It was now time for the second round of the League Cup, and with City having reached that stage for the first time in three seasons it was their first experience of the round being played over two legs which had been introduced the previous year. The Imps had drawn another Third Division club with the visit in the first leg of Swindon Town who had reached the semi-finals of the competition in the previous season along with having actually won the League Cup eleven years before. They were currently lying bottom of their division after losing all three of their league matches so far but the Imps found them a tougher nut to crack than Hull had been. The attendance at Sincil Bank was up by a thousand on the previous Saturday’s game but anyone hoping to see former Imp Glenn Cockerill in the Robins’ side would have been disappointed as he missed the game through injury. It had been hoped Derek Bell would be fit to return to the squad for City but he was still missing so Craig Ramsay returned on the bench in place of David Hughes. The difference in status was evident in the first half with Swindon looking faster and more skilful but also not very adventurous resulting in the scores being level at the break. However, three minutes into the second half Colin Boulton failed to deal with a long throw-in and defender Andy Rollings headed Swindon in front. City were back on terms though midway through the half when a penalty was awarded for hands. After two failed attempts in the five games so far Tony Cunningham was now taken off penalty duties and George Shipley stepped up to make no mistake with his first goal of the season.
Before the second leg of the League Cup tie there was what would turn out to be an eventful match with a visit to Crewe. The Alexandra were at a very low ebb in their history and the current season was to be the only one in a run of five seasons in which they didn’t finish in the bottom two places of the Football League. They had won one of their three games so far and were currently 18th in the early league table. City were without Tony Cunningham for the game as he joined Derek Bell on the injured list after damaging knee ligaments against Swindon. Mick Harford therefore reverted once again to a striking role with David Hughes coming into the midfield. Steve Thompson set Gordon Hobson up to give City the lead midway through the first half but the Imps were up against it 13 minutes later when Colin Boulton had to be carried off with a badly broken leg which would prove to end the 34-year-old’s career. Craig Ramsay came on as substitute to play up front with Mick Harford dropping back into midfield as Steve Thompson was the man taking Boulton’s place in goal with almost an hour of the match to play.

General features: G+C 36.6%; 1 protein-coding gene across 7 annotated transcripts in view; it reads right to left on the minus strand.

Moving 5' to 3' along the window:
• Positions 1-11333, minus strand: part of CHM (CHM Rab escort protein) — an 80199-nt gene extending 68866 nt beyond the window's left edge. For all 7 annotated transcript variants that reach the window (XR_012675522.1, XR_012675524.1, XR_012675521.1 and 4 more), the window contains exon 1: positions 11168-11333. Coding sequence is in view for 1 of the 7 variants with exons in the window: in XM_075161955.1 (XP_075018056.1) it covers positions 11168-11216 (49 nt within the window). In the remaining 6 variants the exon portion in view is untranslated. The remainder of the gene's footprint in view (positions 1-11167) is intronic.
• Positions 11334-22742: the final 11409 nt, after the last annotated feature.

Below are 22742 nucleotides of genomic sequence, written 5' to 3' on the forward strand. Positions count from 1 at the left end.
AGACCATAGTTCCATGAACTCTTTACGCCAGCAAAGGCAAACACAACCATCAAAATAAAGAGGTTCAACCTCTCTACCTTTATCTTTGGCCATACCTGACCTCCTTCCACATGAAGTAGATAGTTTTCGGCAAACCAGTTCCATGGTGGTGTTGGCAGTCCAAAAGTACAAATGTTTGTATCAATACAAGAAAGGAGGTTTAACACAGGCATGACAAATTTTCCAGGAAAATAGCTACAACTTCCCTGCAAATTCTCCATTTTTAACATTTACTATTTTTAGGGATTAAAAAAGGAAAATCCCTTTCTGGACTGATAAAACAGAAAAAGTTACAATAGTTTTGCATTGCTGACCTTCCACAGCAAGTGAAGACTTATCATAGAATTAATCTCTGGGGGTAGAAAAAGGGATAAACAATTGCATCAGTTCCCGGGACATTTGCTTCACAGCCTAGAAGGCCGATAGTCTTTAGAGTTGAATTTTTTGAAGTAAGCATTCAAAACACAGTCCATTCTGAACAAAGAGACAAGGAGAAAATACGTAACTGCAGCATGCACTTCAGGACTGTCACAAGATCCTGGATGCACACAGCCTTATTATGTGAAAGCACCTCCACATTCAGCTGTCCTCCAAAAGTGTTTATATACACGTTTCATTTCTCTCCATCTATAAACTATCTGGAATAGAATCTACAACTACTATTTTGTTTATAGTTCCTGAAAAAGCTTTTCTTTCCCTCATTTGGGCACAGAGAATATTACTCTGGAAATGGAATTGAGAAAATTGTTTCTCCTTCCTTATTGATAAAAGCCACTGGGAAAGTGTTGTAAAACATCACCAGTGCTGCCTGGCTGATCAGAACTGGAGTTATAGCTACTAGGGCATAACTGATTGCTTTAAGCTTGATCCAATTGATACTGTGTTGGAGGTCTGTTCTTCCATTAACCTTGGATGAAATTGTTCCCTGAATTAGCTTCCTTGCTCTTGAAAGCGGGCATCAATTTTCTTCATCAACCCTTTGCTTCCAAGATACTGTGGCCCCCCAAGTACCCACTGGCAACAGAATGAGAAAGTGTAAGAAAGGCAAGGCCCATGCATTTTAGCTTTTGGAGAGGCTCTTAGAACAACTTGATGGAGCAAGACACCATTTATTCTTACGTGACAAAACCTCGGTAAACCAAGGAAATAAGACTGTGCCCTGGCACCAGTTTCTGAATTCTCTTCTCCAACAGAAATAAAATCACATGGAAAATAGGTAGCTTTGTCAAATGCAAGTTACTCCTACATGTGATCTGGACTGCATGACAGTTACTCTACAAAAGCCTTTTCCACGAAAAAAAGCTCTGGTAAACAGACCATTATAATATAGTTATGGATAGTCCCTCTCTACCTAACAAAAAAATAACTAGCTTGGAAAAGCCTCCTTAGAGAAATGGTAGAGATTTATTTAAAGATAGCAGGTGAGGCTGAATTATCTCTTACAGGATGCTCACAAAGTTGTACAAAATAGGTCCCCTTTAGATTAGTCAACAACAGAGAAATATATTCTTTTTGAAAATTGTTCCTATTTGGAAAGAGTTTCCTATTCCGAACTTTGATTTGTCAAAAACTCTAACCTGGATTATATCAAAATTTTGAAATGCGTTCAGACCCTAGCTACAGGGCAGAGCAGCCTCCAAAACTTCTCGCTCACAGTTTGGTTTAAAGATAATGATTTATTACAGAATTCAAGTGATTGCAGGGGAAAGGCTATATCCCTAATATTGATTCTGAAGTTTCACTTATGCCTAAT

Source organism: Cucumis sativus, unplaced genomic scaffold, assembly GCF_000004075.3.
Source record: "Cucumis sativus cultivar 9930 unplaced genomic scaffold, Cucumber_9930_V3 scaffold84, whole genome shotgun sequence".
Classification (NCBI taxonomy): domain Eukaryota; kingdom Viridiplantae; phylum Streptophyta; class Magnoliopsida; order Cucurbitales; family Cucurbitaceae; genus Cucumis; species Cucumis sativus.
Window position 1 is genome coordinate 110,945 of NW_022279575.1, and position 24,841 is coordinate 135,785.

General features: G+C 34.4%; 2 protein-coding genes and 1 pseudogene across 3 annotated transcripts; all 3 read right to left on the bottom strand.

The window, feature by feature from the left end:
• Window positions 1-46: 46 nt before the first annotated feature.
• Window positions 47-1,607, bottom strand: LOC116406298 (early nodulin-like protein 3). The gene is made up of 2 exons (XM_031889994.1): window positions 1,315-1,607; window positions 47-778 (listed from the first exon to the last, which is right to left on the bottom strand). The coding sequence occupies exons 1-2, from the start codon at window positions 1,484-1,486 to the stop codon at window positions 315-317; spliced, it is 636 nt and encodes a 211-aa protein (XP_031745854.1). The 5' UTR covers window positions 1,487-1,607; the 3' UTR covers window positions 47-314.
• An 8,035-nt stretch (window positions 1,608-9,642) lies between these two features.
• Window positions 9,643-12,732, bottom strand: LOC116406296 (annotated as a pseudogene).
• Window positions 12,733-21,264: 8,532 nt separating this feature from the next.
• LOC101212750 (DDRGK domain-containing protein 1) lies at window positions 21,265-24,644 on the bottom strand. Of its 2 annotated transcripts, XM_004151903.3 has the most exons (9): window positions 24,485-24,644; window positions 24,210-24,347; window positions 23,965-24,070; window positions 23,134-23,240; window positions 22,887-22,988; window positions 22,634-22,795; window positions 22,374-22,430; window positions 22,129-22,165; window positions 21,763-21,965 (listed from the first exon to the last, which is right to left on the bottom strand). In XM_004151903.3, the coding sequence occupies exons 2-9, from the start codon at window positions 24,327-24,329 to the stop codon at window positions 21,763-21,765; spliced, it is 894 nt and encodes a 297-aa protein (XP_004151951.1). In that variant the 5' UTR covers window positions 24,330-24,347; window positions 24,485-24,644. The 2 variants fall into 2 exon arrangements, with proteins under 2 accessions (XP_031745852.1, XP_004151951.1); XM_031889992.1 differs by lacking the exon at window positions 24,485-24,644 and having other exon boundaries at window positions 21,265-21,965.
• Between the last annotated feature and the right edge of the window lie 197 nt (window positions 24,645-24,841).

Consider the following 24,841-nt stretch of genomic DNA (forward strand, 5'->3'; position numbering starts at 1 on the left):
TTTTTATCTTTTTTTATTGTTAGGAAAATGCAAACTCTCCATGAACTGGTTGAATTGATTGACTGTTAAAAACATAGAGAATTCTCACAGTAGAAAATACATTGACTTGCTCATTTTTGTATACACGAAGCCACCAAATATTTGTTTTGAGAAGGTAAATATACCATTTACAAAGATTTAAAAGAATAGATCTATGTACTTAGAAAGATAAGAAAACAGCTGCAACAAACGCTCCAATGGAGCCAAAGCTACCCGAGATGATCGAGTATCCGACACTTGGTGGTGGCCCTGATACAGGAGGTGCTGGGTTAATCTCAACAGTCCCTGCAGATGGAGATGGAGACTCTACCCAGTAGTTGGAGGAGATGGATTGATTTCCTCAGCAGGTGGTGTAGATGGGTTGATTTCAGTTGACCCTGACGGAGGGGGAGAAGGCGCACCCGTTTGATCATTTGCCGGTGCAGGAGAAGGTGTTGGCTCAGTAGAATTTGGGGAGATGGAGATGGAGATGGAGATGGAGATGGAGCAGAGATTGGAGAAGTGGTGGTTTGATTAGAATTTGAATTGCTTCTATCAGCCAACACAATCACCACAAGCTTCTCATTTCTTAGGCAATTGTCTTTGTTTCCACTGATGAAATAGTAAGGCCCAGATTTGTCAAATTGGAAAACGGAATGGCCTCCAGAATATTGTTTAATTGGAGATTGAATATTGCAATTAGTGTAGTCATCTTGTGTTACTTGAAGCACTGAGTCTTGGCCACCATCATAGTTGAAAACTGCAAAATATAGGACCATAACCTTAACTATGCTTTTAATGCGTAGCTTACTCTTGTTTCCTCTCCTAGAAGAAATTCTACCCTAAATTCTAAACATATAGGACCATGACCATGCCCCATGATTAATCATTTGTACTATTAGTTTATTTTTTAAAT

Things were stacked even more against the Imps when David Hughes was sent off ten minutes into the second half for a second bookable offence. But the ten men ran themselves into the ground to protect their stand-in goalkeeper, and when Steve Thompson, looking “a gigantic figure in the green jersey” as Maurice Burton put it, was called into action he was “so decisive with his punching that friend and foe were in danger of being knocked cold by flying fists”. But with just over 20 minutes to go City were gifted a second goal when defender Colin Prophett managed to return a short goal kick past the keeper and into his own net. The hapless home side were then well beaten when Hobson fired the ball home eight minutes later and in fact the striker could have had his hat-trick only to be foiled when in a one-on-one with experienced Crewe goalkeeper Ken Mulhearn late on.
As leaders Southend had seen their game at Northampton the night before abandoned due to floodlight failure the win at Crewe saw the Imps go top of the table